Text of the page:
What if the parrot doesn’t cough up the object? If this lasts for more than 6-10 seconds, you should intervene. Put your hands around the bird’s middle and hold it firmly. Do not restrain its head. Pick it up and turn the bird upside down. Gravity will assist in forcing the object out, along with coughing. If you don’t see an improvement within a few seconds, you should try one or more of these techniques:

Apply some pressure on the keel. This is the parrot’s breastbone. Pressing gently will help compress the area and dislodge the item. Do this extremely gently, as you may break the bone otherwise. Apply alternating pressure on the crop. This is the expandable pouch on a bird’s neck used for food storage. Tap it gently with your finger. The resulting pressure or shaking may help clear the throat. Simulate regurgitation. Gently hold the beak between your fingers. Apply just enough pressure to simulate the same head-bobbing motion that is observed during regurgitation. Doing this may trigger the ejection of the obstacle.

Call the vet for emergency advice. You can also ask over the phone about measures you can take to help your parrot breathe. The vet will give you specific advice based on how your parrot is choking and what it’s choking on. This may include emergency measures to remove the blockage if you can’t get to the vet in time.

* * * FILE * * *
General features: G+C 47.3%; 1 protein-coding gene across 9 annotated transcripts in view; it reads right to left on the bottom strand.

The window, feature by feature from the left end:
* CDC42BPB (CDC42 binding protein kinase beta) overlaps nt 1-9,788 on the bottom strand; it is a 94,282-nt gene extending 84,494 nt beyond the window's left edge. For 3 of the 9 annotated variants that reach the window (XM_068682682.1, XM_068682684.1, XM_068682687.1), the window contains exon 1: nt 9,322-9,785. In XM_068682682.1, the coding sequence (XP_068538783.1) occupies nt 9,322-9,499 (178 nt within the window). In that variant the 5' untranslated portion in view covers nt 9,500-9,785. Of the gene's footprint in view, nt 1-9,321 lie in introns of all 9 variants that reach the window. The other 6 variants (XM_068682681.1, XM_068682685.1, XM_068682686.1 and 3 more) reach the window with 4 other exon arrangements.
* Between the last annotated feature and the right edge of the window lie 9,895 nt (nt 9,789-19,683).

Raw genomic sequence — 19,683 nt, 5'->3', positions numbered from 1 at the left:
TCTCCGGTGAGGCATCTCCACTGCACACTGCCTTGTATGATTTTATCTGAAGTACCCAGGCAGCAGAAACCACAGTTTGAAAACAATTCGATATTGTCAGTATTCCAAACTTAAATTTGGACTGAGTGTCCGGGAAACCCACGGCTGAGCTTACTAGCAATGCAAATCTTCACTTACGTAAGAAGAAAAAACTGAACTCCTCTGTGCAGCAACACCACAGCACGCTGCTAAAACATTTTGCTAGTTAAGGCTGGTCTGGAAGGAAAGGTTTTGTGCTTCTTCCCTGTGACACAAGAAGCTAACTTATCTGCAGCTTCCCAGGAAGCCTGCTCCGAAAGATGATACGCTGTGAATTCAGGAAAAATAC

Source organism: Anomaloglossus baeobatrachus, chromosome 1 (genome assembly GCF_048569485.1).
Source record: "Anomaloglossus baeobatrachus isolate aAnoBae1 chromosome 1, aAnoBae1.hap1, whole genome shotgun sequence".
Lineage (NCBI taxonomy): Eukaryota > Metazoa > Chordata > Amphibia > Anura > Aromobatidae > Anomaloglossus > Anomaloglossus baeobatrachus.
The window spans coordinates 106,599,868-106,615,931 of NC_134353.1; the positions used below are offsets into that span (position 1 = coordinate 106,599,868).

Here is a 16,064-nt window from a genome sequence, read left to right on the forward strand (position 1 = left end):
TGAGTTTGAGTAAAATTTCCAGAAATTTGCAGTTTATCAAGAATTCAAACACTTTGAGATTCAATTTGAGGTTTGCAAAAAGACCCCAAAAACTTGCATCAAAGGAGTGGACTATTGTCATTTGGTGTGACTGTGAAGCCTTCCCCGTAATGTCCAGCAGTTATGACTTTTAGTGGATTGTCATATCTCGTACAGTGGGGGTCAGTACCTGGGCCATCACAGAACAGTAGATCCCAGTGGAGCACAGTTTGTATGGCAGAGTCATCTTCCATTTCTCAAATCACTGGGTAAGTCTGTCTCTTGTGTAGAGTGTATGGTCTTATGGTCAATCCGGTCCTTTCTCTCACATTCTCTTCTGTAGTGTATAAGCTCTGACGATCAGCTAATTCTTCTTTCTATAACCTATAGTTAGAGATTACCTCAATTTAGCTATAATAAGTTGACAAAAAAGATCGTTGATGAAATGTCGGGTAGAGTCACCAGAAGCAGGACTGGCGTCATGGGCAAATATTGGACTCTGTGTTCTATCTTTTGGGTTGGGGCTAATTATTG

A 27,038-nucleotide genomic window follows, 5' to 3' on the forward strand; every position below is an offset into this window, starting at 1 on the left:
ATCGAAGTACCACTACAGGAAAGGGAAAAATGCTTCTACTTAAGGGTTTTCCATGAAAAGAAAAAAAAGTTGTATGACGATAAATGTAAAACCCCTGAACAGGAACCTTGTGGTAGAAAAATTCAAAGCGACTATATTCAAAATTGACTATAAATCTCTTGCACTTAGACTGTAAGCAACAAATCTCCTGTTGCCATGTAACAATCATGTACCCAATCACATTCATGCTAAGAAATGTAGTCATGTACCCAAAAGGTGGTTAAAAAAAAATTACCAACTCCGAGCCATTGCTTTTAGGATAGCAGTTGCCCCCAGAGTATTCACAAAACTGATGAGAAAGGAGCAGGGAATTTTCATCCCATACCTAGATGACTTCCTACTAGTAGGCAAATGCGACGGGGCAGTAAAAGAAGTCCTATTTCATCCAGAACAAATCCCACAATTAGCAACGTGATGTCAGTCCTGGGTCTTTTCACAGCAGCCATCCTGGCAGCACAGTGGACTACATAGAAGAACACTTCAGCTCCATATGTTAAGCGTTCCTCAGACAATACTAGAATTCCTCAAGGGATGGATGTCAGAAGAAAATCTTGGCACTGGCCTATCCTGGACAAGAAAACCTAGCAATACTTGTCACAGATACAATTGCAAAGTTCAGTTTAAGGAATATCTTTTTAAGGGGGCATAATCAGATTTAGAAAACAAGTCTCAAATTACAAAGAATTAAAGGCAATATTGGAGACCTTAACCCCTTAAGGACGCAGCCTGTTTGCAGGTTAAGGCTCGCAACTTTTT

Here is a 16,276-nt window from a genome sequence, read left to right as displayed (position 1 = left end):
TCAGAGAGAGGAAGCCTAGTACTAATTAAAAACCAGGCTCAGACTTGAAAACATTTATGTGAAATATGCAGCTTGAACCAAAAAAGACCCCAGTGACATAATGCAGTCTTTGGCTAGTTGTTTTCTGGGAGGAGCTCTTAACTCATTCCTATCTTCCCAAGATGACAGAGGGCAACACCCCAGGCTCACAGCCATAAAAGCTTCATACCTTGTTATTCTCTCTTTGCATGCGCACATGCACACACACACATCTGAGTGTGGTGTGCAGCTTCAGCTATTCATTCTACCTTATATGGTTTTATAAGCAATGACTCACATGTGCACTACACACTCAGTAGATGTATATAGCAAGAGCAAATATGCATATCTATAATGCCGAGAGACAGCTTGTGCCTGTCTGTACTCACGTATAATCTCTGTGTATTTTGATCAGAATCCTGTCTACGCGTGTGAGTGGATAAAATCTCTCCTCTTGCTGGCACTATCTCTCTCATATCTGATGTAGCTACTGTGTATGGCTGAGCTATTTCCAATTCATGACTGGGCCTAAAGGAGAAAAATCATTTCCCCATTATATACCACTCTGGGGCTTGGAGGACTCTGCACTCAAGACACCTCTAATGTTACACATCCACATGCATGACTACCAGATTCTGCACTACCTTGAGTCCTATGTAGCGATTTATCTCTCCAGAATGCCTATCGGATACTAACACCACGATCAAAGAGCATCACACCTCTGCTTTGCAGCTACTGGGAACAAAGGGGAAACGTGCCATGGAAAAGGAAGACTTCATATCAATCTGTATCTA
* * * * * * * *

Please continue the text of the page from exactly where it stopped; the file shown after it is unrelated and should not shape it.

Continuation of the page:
Parrot Choking On Water

If your parrot chokes on water, this is only a temporary blockage. As a liquid, it will pass through any gap it can find. Your parrot might have its airway blocked for an instant, but so long as it isn’t submerged in water, that liquid will quickly drain down the throat. The parrot may cough and gag for a few seconds as it regains access to its airway. It may also be coughing water out of its lungs. This is a natural process, and your parrot is equipped to handle it. However, there are ways you can help:

Remove The Parrot From The Water Source. If it’s standing in a water dish, as it jerks around to cough, it may splash more water in its face.

Remain Calm And Reassuring. Choking on water is harmless, but it’s stressful. The parrot will only get more scared if you act scared.

Speak Softly. The parrot will appreciate your reassurance and comfort as it works towards breathing properly again.

If you are sure the water or any liquid is stuck in the parrot throat then Do Not Turn The Bird Upside Down Or Press On Its Keel. This only works for solid objects if stuck in the throat.

If you turn the bird upside down or press on its keel while the water or any liquid is stuck in the throat, then this may find the way into the Parrot’s air sacs. That will cause suffocation.

Parrot Is Choking On Formula

When your parrot eats soft food, like formula, it’s not really choking on the food. Baby parrots are actually choking on the water content. It may have eaten too fast and aspirated some of the water in the mix.

That’s because the food content is purposefully kept soft to avoid choking. It can’t get lodged in the throat. Once the parrot begins coughing, the muscles in its throat will contract and expand. This will slosh the soft, gooey substance around and make it pass. The only exception would be if you severely overfed the parrot. Then the formula would have nowhere to go, as the crop overfills. In this case, you can only: